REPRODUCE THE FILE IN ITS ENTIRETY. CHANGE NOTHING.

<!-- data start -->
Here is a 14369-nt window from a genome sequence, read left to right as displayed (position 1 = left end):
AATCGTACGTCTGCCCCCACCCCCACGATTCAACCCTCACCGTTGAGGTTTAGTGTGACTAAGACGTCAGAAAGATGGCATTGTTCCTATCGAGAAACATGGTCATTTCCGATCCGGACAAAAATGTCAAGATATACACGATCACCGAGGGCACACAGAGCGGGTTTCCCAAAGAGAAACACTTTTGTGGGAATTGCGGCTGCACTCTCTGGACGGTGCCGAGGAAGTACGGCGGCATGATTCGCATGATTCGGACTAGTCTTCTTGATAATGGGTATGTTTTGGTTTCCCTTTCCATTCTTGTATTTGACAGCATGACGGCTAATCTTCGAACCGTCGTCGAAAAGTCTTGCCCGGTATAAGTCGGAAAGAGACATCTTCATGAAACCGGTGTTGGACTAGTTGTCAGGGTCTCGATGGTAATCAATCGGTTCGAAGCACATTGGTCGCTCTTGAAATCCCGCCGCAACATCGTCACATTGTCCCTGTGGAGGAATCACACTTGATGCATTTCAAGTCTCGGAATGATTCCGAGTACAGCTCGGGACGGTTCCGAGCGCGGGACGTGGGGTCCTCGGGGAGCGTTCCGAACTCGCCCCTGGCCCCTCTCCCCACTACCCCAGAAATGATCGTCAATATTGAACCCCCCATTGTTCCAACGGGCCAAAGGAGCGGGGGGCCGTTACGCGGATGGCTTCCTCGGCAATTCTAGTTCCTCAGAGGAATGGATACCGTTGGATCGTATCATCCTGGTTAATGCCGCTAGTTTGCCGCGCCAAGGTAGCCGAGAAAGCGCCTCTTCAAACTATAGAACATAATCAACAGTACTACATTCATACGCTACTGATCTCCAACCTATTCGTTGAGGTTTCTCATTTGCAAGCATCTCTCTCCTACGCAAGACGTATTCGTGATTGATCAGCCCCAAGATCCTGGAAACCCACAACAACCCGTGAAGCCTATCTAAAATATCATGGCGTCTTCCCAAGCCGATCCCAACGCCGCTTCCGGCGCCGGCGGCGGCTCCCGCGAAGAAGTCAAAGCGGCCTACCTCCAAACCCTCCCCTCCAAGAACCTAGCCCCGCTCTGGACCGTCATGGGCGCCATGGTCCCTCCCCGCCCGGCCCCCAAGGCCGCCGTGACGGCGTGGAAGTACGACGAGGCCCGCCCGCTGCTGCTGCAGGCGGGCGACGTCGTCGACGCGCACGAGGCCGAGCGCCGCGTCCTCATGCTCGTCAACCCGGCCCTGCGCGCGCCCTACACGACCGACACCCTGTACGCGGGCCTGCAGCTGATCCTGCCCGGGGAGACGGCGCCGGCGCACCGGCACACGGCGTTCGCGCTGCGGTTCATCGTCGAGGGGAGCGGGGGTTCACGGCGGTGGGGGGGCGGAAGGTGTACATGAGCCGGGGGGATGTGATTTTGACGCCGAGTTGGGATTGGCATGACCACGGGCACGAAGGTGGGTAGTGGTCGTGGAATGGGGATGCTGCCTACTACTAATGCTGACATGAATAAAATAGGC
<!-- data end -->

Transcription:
Here is a 14369-nt window from a genome sequence, read left to right as displayed (position 1 = left end):
AATCGTACGTCTGCCCCCACCCCCACGATTCAACCCTCACCGTTGAGGTTTAGTGTGACTAAGACGTCAGAAAGATGGCATTGTTCCTATCGAGAAACATGGTCATTTCCGATCCGGACAAAAATGTCAAGATATACACGATCACCGAGGGCACACAGAGCGGGTTTCCCAAAGAGAAACACTTTTGTGGGAATTGCGGCTGCACTCTCTGGACGGTGCCGAGGAAGTACGGCGGCATGATTCGCATGATTCGGACTAGTCTTCTTGATAATGGGTATGTTTTGGTTTCCCTTTCCATTCTTGTATTTGACAGCATGACGGCTAATCTTCGAACCGTCGTCGAAAAGTCTTGCCCGGTATAAGTCGGAAAGAGACATCTTCATGAAACCGGTGTTGGACTAGTTGTCAGGGTCTCGATGGTAATCAATCGGTTCGAAGCACATTGGTCGCTCTTGAAATCCCGCCGCAACATCGTCACATTGTCCCTGTGGAGGAATCACACTTGATGCATTTCAAGTCTCGGAATGATTCCGAGTACAGCTCGGGACGGTTCCGAGCGCGGGACGTGGGGTCCTCGGGGAGCGTTCCGAACTCGCCCCTGGCCCCTCTCCCCACTACCCCAGAAATGATCGTCAATATTGAACCCCCCATTGTTCCAACGGGCCAAAGGAGCGGGGGGCCGTTACGCGGATGGCTTCCTCGGCAATTCTAGTTCCTCAGAGGAATGGATACCGTTGGATCGTATCATCCTGGTTAATGCCGCTAGTTTGCCGCGCCAAGGTAGCCGAGAAAGCGCCTCTTCAAACTATAGAACATAATCAACAGTACTACATTCATACGCTACTGATCTCCAACCTATTCGTTGAGGTTTCTCATTTGCAAGCATCTCTCTCCTACGCAAGACGTATTCGTGATTGATCAGCCCCAAGATCCTGGAAACCCACAACAACCCGTGAAGCCTATCTAAAATATCATGGCGTCTTCCCAAGCCGATCCCAACGCCGCTTCCGGCGCCGGCGGCGGCTCCCGCGAAGAAGTCAAAGCGGCCTACCTCCAAACCCTCCCCTCCAAGAACCTAGCCCCGCTCTGGACCGTCATGGGCGCCATGGTCCCTCCCCGCCCGGCCCCCAAGGCCGCCGTGACGGCGTGGAAGTACGACGAGGCCCGCCCGCTGCTGCTGCAGGCGGGCGACGTCGTCGACGCGCACGAGGCCGAGCGCCGCGTCCTCATGCTCGTCAACCCGGCCCTGCGCGCGCCCTACACGACCGACACCCTGTACGCGGGCCTGCAGCTGATCCTGCCCGGGGAGACGGCGCCGGCGCACCGGCACACGGCGTTCGCGCTGCGGTTCATCGTCGAGGGGAGCGGGGGTTCACGGCGGTGGGGGGGCGGAAGGTGTACATGAGCCGGGGGGATGTGATTTTGACGCCGAGTTGGGATTGGCATGACCACGGGCACGAAGGTGGGTAGTGGTCGTGGAATGGGGATGCTGCCTACTACTAATGCTGACATGAATAAAATAGGC